Truncation error propagation in model order reduction techniques based on substructuring.

  • Alexander M. Steenhoek
  • Daniel J. Rixen
Conference paper
Part of the Conference Proceedings of the Society for Experimental Mechanics Series book series (CPSEMS)


Several model order reduction techniques split a system in components after which these are reduced individually, where the dynamic response of individual components is typically approximated with a modal truncation of component modes. By an appropriate selection (which usually means selecting enough modes) the truncation error is expected to decrease, but generally no guarantee for the associated error found after reassembling the reduced component models into a single reduced model can be given. In this contribution we investigate how the truncation error arising from the applied reduction techniques for a separate component, propagates to the assembled models. This gives insight on how accurate the model description of separate component needs to be to obey a global overall accuracy of the assembled reduced model and can lead to a different selection criterium for the reduced model. This work is based on an error estimator for modal truncation and the work by Voormeeren [1] on error propagation techniques.


Unable to display preview. Download preview PDF.

Unable to display preview. Download preview PDF.


  1. 1.
    SN Voormeeren, D. de Klerk, and DJ Rixen. Uncertainty quantification in experimental frequency based substructuring. Mechanical Systems and Signal Processing, 24(1):106–118.Google Scholar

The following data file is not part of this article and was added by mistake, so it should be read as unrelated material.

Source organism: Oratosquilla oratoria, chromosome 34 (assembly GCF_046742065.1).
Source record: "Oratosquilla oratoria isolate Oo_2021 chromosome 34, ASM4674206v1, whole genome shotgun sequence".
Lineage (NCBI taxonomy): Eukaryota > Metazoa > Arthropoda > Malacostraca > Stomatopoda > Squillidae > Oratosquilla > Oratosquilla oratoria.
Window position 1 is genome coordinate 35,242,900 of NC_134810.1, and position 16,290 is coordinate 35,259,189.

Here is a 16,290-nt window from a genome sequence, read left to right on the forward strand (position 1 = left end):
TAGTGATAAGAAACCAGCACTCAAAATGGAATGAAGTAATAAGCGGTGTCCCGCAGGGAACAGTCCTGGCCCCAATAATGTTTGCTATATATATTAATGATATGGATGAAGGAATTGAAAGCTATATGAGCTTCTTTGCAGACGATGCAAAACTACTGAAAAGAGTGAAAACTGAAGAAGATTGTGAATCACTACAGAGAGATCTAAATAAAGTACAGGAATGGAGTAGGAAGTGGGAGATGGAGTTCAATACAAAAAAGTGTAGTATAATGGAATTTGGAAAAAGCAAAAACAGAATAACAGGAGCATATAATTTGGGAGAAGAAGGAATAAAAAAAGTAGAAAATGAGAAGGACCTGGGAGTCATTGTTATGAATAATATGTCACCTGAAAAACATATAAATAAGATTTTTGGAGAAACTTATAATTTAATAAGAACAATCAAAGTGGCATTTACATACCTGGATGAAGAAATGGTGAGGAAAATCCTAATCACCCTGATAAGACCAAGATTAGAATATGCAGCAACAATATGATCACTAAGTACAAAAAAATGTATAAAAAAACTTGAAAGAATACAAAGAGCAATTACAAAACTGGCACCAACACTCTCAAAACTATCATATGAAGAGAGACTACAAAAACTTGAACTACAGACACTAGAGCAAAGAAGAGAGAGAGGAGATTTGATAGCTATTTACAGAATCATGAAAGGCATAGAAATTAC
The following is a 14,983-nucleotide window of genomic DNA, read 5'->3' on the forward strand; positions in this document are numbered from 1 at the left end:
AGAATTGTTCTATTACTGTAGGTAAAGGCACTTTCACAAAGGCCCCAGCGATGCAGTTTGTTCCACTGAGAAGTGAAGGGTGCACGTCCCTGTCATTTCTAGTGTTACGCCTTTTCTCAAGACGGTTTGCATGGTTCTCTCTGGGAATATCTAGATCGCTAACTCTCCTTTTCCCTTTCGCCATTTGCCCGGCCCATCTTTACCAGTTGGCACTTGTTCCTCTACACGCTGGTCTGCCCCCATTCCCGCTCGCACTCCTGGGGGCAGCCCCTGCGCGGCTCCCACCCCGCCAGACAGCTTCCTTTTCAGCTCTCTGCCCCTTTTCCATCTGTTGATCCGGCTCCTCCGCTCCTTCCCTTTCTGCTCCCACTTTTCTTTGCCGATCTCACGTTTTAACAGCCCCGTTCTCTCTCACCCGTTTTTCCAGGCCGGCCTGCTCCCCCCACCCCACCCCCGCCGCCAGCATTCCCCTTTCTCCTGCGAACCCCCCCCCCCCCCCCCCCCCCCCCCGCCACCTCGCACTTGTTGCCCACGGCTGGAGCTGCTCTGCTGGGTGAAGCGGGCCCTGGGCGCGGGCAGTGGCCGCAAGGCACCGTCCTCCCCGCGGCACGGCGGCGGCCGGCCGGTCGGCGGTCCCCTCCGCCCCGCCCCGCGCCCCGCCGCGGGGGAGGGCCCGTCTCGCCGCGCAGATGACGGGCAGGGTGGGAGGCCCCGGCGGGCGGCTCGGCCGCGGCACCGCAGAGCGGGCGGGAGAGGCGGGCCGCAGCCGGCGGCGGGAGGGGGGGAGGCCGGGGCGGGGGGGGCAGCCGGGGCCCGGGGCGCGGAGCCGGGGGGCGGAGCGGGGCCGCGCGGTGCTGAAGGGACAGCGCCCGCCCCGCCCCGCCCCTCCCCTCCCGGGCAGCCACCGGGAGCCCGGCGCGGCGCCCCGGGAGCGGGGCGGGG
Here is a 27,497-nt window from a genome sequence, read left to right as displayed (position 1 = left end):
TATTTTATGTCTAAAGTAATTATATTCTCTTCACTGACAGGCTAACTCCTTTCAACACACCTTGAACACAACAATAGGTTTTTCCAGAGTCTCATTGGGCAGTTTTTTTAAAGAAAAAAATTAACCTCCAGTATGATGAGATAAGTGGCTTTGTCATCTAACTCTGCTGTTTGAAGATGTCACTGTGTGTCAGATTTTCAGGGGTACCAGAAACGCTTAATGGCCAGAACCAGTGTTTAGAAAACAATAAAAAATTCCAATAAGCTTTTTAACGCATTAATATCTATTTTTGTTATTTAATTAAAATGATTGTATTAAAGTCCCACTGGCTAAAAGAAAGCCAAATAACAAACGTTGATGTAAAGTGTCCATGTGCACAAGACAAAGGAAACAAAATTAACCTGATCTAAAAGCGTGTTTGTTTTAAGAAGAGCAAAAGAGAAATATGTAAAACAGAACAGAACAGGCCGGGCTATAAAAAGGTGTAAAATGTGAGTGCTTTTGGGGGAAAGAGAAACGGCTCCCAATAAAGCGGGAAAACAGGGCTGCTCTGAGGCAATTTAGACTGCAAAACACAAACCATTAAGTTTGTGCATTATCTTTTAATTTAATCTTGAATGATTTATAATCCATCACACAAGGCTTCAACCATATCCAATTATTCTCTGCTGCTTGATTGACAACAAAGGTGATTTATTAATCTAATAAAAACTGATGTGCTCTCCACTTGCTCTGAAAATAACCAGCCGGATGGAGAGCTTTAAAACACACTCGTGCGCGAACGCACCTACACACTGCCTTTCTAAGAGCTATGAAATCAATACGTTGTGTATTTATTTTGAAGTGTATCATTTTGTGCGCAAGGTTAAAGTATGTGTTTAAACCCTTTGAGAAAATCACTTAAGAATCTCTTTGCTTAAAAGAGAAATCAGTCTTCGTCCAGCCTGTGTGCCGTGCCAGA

2. 2.
    W. Gawronski. Advanced structural dynamics and active control of structures. Springer Verlag, 2004.Google Scholar
  3. 3.
    A.C. Antoulas. Approximation of large-scale dynamical systems. Society for Industrial Mathematics, 2005.Google Scholar
  4. 4.
    S. Skogestad and I. Postlethwaite. Multivariable Feedback Control. Wiley, 1996.Google Scholar
  5. 5.
    D. de Klerk, DJ Rixen, and SN Voormeeren. General framework for dynamic substructuring: history, review, and classification of techniques. AIAA JOURNAL, 46(5):1169, 2008.Google Scholar
  6. 6.
    D de Klerk. Dynamic Response Characterization of Complex Systems through Operational Identification and Dynamic Substructuring. Phd Thesis, Delft, The Netherlands, 2009.Google Scholar
  7. 7.
    M. Géradin and D. Rixen. Mechanical vibrations. Wiley, 1997.Google Scholar

Copyright information

© Springer Science+Businees Media, LLC 2011

Authors and Affiliations

  1. 1.Department of Precision and Microsystems EngineeringDelft University of TechnologyDelftThe Netherlands

Personalised recommendations